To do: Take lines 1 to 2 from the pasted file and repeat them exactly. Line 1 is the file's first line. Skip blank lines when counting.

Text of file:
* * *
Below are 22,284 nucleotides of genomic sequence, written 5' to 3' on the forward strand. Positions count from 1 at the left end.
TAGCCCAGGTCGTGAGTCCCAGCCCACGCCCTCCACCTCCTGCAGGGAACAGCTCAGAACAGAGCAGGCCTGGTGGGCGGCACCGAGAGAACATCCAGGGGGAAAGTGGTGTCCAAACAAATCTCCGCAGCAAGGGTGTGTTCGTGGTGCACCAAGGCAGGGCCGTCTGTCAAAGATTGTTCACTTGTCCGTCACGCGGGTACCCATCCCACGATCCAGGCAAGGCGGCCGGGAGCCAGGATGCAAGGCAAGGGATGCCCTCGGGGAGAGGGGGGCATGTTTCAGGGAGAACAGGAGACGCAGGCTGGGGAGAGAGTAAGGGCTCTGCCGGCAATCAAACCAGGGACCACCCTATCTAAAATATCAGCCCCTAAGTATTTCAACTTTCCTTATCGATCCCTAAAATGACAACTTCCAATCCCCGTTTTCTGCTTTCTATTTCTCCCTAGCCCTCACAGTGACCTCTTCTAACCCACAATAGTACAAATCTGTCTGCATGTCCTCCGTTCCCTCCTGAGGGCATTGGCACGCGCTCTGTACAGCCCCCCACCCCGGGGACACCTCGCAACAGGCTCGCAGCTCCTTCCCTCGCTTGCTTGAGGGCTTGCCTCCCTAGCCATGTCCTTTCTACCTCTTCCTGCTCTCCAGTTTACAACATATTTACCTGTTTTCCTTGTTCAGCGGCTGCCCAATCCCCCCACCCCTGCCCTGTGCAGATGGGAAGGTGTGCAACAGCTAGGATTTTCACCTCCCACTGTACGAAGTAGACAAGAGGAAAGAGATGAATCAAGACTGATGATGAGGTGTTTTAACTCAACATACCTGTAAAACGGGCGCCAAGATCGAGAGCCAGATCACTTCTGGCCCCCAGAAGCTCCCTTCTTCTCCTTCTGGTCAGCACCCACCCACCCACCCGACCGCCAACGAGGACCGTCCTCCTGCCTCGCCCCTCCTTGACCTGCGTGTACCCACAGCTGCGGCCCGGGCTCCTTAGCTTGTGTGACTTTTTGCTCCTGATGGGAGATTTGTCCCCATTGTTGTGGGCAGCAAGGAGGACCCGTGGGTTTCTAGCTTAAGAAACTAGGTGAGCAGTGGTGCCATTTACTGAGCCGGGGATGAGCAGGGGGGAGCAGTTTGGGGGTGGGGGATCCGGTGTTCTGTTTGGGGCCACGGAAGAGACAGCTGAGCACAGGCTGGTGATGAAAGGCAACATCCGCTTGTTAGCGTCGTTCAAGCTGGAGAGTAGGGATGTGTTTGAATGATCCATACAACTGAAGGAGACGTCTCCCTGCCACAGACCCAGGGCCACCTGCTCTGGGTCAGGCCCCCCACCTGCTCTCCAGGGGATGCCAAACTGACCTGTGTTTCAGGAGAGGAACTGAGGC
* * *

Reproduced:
Below are 22,284 nucleotides of genomic sequence, written 5' to 3' on the forward strand. Positions count from 1 at the left end.
TAGCCCAGGTCGTGAGTCCCAGCCCACGCCCTCCACCTCCTGCAGGGAACAGCTCAGAACAGAGCAGGCCTGGTGGGCGGCACCGAGAGAACATCCAGGGGGAAAGTGGTGTCCAAACAAATCTCCGCAGCAAGGGTGTGTTCGTGGTGCACCAAGGCAGGGCCGTCTGTCAAAGATTGTTCACTTGTCCGTCACGCGGGTACCCATCCCACGATCCAGGCAAGGCGGCCGGGAGCCAGGATGCAAGGCAAGGGATGCCCTCGGGGAGAGGGGGGCATGTTTCAGGGAGAACAGGAGACGCAGGCTGGGGAGAGAGTAAGGGCTCTGCCGGCAATCAAACCAGGGACCACCCTATCTAAAATATCAGCCCCTAAGTATTTCAACTTTCCTTATCGATCCCTAAAATGACAACTTCCAATCCCCGTTTTCTGCTTTCTATTTCTCCCTAGCCCTCACAGTGACCTCTTCTAACCCACAATAGTACAAATCTGTCTGCATGTCCTCCGTTCCCTCCTGAGGGCATTGGCACGCGCTCTGTACAGCCCCCCACCCCGGGGACACCTCGCAACAGGCTCGCAGCTCCTTCCCTCGCTTGCTTGAGGGCTTGCCTCCCTAGCCATGTCCTTTCTACCTCTTCCTGCTCTCCAGTTTACAACATATTTACCTGTTTTCCTTGTTCAGCGGCTGCCCAATCCCCCCACCCCTGCCCTGTGCAGATGGGAAGGTGTGCAACAGCTAGGATTTTCACCTCCCACTGTACGAAGTAGACAAGAGGAAAGAGATGAATCAAGACTGATGATGAGGTGTTTTAACTCAACATACCTGTAAAACGGGCGCCAAGATCGAGAGCCAGATCACTTCTGGCCCCCAGAAGCTCCCTTCTTCTCCTTCTGGTCAGCACCCACCCACCCACCCGACCGCCAACGAGGACCGTCCTCCTGCCTCGCCCCTCCTTGACCTGCGTGTACCCACAGCTGCGGCCCGGGCTCCTTAGCTTGTGTGACTTTTTGCTCCTGATGGGAGATTTGTCCCCATTGTTGTGGGCAGCAAGGAGGACCCGTGGGTTTCTAGCTTAAGAAACTAGGTGAGCAGTGGTGCCATTTACTGAGCCGGGGATGAGCAGGGGGGAGCAGTTTGGGGGTGGGGGATCCGGTGTTCTGTTTGGGGCCACGGAAGAGACAGCTGAGCACAGGCTGGTGATGAAAGGCAACATCCGCTTGTTAGCGTCGTTCAAGCTGGAGAGTAGGGATGTGTTTGAATGATCCATACAACTGAAGGAGACGTCTCCCTGCCACAGACCCAGGGCCACCTGCTCTGGGTCAGGCCCCCCACCTGCTCTCCAGGGGATGCCAAACTGACCTGTGTTTCAGGAGAGGAACTGAGGC